5. I don’t even know what this means. By “informative marketing” are you referring to Microsoft’s litany of disingenuous “comparison” charts that cherry pick features to compare with Apple’s products, but fool no one? Great yield there.

      TBH, I should have stopped at #2 when it was clear you were trolling, but I’m masochistic like that.

      1. You should check your facts. The famous iPod silhouette ads were done with unpaid artists.

        Now Apple spends over $1 billion per year on advertising, and what do we get? Designed in California? Yippee. It got panned by reviewers and pundits alike. Samsung caught up and passed Apple in sales by spending about 12 times what Apple spends, and somehow making inroads. Most people on the street are convinced that a Samsung is as good and as reliable as an Apple product. Apple hasn’t told anybody any different, so perception becomes reality.

        But to the article about MS, the sad thing is that Apple isn’t any more efficient with its ad budget as MS, which is saying something. You seem to think I like MS. Not so. I am disappointed that Apple currently does no better than MS in getting its message out.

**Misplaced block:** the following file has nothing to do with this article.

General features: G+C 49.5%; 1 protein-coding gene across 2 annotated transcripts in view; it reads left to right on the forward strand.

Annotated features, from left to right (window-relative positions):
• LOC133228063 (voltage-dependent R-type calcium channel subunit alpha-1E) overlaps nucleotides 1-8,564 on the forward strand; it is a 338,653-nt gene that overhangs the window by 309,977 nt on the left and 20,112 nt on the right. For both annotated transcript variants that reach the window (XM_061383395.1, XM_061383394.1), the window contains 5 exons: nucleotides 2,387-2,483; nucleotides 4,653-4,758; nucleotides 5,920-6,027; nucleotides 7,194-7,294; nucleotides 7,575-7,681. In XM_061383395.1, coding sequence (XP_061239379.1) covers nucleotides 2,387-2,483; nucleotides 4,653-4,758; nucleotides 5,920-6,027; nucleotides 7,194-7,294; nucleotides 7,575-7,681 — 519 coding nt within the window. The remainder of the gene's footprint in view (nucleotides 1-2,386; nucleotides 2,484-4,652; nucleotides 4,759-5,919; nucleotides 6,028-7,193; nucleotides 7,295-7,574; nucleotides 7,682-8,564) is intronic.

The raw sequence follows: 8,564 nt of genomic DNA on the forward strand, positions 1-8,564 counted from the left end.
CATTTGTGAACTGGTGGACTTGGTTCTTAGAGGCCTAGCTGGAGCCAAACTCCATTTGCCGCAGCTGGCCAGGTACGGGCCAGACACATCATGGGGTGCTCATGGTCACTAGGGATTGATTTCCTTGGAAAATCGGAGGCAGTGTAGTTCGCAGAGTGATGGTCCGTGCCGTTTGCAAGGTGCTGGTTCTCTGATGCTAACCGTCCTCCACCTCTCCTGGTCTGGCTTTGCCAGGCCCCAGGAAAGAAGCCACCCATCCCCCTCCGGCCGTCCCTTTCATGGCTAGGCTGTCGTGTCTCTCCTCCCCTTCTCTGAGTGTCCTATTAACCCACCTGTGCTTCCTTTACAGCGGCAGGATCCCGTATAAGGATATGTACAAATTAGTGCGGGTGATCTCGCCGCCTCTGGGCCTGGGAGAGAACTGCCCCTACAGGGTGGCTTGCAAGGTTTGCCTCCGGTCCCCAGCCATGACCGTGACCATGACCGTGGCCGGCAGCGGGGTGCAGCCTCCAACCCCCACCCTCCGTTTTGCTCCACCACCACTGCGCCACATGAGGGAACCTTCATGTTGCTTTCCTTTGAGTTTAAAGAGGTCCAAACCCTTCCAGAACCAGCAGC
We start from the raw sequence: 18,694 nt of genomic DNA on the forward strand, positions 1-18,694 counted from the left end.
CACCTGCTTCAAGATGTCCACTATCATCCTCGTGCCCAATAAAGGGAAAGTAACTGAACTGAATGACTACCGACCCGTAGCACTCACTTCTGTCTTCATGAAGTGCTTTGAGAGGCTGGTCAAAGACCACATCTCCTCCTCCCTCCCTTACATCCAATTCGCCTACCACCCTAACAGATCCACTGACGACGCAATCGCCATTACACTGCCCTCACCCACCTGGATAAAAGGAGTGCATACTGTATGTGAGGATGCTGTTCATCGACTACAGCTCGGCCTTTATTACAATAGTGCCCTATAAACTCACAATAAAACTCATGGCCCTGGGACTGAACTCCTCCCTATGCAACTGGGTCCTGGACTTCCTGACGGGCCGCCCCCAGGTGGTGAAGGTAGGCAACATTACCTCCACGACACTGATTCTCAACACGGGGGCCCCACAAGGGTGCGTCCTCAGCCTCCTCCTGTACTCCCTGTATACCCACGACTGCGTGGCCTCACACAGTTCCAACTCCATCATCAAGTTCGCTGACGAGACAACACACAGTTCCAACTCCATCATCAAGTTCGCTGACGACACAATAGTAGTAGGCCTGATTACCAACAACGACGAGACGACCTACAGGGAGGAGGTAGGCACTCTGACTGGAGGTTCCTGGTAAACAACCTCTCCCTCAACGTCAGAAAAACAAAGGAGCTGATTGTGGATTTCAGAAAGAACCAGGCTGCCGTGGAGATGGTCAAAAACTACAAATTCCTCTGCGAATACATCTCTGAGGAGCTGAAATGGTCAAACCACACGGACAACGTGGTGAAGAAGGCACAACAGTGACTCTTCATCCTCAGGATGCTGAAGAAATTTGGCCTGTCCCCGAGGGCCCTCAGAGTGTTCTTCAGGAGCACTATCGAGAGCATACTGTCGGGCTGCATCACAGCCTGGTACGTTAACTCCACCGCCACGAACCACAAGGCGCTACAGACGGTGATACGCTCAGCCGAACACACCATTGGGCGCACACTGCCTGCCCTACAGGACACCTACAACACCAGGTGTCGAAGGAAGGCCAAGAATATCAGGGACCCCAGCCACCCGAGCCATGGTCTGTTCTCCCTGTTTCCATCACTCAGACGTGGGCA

A significant chunk of Apple’s budget is blown on ads that Schiller kills at the last minute. Apple’s ads no longer have personality. MS ads are of course, even worse, but certainly no more financially wasteful than Apple’s. Nobody outside of the little MDN cult can articulate what makes a Mac a better VALUE. Everyone already knows they cost more, and work better, but when you do the math, there just aren’t that many people that choose to commute in Aston Martins and Porsches.